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Weigle v Transamerica Insurance Corp of America; (COA-UNP, 3/3/1989; RB #1239)


Michigan Court of Appeals; Docket No. 107672; Unpublished  
Judges Shepherd, Murphy, and Gillespie; Unanimous; Per Curiam    
Official Michigan Reporter Citation:  Not Applicable; Link to Opinion alt   

Entitlement to PIP Benefits: Arising Out of / Causation Requirement [§3105(1)]  
Entitlement to PIP Benefits: Transportational Function Requirement [§3105(1)]  
Exclusion for Vehicles Considered Parked [§3106(1)]  
Exception for Unreasonably Parked Vehicles [§3106(1)(a)]  
Exception for Permanently Mounted Equipment Use [§3106(1)(b)]  
Exception for Loading / Unloading [§3106(1)(b)]  
Causal Connection Requirement [§3106]

Not Applicable   

In this unanimous per curiam Opinion, the Court of Appeals affirmed summary disposition in favor of defendant in a case where plaintiff had failed to demonstrate that an exception to the parked vehicle exclusion of §3106(1) applied to her injury.

Plaintiff was injured while assisting her husband and son move a refrigerator from the back of a pick-up truck into their house. The refrigerator had been moved up four steps to the back porch of the house, when it became apparent that it would not fit through the door. While they were resting the refrigerator on the porch, plaintiff made an effort to help by going to the truck bed to retrieve the end of the refrigerator's electric cord which was caught on the tailgate hinge. After retrieving the cord, plaintiff began walking to the back porch steps when she, with the cord still in her hand, lost her balance and fell. As she fell, her shoulder struck the bumper of the truck. The trial court granted summary disposition based upon the parked vehicle exclusion provisions.

Plaintiff claimed that she satisfied two exceptions contained in the parked vehicle exclusion set forth in §3106(1), in that (a) the vehicle was parked in such a way as to cause unreasonable risk of the bodily injury which occurred, and (b) the injury was a direct result of physical contact with equipment permanently mounted on the vehicle, while the equipment was being operated or used or property being lifted onto or lowered from the vehicle in the loading or unloading process.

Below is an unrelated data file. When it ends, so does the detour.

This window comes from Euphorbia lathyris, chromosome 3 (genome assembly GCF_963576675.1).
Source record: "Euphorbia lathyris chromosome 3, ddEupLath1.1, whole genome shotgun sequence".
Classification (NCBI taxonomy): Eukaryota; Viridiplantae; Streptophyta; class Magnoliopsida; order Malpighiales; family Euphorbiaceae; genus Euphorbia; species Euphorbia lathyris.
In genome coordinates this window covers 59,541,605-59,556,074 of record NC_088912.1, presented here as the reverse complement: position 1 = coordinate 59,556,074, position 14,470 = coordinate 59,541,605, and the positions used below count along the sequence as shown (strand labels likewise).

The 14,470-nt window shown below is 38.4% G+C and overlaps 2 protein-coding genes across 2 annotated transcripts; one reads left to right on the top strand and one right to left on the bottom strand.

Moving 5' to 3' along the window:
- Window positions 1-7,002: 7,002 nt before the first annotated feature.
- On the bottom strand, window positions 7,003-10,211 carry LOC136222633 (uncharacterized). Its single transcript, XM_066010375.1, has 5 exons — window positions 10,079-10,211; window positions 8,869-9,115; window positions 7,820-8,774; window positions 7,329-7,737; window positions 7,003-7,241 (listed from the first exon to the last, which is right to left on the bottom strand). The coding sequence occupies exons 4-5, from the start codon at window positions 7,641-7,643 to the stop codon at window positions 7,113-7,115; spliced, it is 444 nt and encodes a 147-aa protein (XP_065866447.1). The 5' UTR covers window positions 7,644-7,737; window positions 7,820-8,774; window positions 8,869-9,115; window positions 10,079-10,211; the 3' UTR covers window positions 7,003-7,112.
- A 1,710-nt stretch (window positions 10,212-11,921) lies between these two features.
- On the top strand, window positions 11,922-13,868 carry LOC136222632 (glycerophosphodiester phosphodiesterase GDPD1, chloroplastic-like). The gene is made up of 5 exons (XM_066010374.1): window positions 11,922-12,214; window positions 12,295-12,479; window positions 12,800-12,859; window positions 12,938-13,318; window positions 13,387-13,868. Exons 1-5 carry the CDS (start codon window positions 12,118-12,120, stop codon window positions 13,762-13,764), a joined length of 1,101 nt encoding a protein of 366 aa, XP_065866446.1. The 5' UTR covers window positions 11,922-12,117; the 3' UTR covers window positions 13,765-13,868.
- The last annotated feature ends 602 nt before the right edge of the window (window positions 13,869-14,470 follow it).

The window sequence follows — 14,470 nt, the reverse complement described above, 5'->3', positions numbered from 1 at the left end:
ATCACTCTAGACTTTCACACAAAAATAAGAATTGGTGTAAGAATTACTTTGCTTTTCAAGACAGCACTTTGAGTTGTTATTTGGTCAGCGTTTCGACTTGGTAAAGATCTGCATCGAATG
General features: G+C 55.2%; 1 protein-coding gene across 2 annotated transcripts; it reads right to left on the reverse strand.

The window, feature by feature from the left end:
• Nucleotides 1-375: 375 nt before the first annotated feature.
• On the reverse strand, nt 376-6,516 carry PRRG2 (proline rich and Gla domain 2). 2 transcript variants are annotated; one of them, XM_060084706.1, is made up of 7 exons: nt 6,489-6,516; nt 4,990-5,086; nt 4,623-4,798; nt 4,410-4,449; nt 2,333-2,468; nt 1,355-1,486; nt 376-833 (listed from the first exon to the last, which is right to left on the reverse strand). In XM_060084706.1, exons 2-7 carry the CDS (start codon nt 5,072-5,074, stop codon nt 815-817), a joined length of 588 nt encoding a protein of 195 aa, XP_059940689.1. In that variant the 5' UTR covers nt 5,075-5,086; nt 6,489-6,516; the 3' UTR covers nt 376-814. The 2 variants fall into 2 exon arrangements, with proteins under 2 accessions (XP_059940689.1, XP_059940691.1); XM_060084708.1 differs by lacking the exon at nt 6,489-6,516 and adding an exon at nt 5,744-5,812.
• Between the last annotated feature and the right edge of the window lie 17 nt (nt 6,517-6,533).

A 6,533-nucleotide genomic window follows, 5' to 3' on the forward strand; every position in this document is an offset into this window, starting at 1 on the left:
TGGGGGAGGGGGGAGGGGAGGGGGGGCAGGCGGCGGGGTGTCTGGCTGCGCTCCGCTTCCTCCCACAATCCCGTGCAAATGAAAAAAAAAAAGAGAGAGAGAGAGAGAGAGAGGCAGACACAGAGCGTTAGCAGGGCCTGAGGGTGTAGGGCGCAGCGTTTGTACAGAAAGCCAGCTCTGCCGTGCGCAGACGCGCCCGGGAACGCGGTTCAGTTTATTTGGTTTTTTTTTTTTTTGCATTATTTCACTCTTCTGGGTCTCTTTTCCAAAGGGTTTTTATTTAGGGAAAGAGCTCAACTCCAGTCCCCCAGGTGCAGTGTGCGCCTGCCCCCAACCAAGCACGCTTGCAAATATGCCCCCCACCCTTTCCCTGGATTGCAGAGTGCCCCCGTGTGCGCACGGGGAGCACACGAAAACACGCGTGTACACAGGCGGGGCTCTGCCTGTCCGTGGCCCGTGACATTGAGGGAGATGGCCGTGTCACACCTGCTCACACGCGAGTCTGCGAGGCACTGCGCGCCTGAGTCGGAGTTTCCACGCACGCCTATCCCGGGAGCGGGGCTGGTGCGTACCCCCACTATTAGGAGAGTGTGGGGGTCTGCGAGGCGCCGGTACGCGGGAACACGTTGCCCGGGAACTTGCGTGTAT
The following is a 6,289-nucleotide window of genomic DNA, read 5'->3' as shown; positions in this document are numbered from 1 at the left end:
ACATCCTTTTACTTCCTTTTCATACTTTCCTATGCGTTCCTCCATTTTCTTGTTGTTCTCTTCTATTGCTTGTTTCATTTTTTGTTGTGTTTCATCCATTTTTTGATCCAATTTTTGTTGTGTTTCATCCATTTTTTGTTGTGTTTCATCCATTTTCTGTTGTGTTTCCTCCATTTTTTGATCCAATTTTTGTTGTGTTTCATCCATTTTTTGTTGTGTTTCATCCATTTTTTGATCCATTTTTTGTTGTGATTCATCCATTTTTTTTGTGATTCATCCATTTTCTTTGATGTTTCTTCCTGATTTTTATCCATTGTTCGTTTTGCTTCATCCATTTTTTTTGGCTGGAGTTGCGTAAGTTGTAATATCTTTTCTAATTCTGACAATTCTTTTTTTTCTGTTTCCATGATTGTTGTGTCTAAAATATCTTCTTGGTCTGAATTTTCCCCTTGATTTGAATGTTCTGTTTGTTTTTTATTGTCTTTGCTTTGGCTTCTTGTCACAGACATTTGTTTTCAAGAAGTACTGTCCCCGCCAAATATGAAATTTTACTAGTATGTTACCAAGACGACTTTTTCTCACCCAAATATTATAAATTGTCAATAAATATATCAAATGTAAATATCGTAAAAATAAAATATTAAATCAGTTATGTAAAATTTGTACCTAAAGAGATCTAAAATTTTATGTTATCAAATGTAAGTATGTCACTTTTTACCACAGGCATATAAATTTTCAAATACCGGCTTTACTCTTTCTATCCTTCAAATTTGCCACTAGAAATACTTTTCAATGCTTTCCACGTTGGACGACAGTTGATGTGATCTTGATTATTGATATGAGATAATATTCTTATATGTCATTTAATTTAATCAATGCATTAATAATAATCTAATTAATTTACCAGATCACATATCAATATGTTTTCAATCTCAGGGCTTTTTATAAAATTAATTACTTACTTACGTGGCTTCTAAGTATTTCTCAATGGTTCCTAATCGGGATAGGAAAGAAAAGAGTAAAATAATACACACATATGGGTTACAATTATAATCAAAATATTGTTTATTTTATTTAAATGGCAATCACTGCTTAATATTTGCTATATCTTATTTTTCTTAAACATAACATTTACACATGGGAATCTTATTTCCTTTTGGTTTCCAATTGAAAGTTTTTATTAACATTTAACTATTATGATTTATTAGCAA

The Court of Appeals was satisfied that the trial court's ruling on the first exception was correct. The risk of bodily injury in this case arose from the fact that plaintiff lost her balance on the steps leading to the porch. The fact that the truck was backed up to the steps did not increase that risk and was "not an uncommon or unreasonable technique to use" when unloading a heavy object.

With regard to the second exception, the court rejected plaintiff’s argument that the bumper was "equipment" thereby satisfying the equipment clause of the second exception. Since the equipment was not being operated or used at the time of the injury, and was merely the situs of plaintiff’s fall, that portion of the second exclusion was not satisfied. The court also rejected plaintiff’s argument that she was injured by "property being lifted onto or lowered from the vehicle in the loading or unloading process." The court held there was no evidence that plaintiff’s injury was a direct result of physical contact with the refrigerator, and therefore, that portion of the parked vehicle exclusion was not satisfied either.

The court further held that even if a parked vehicle exception were applicable, it would not reverse since no factual development could show that plaintiff’s injury arose out of the use of a motor vehicle. As was noted in Gooden v Transamerica Insurance Corp, 166 Mich App 793 (1988), the "arising out of” requirement is a separate inquiry that requires a showing of a sufficient causal nexus between the use of a motor vehicle and the injury. Here, there was no showing of any connection to the truck or the actual process of unloading causing plaintiff to fall. It was undisputed that plaintiffs injury arose when she lost her balance and fell down the steps. Having failed to show that an exception to the parked vehicle exclusion applied to her injury, or that her injury arose out of the use of a motor vehicle as a motor vehicle, the Court of Appeals

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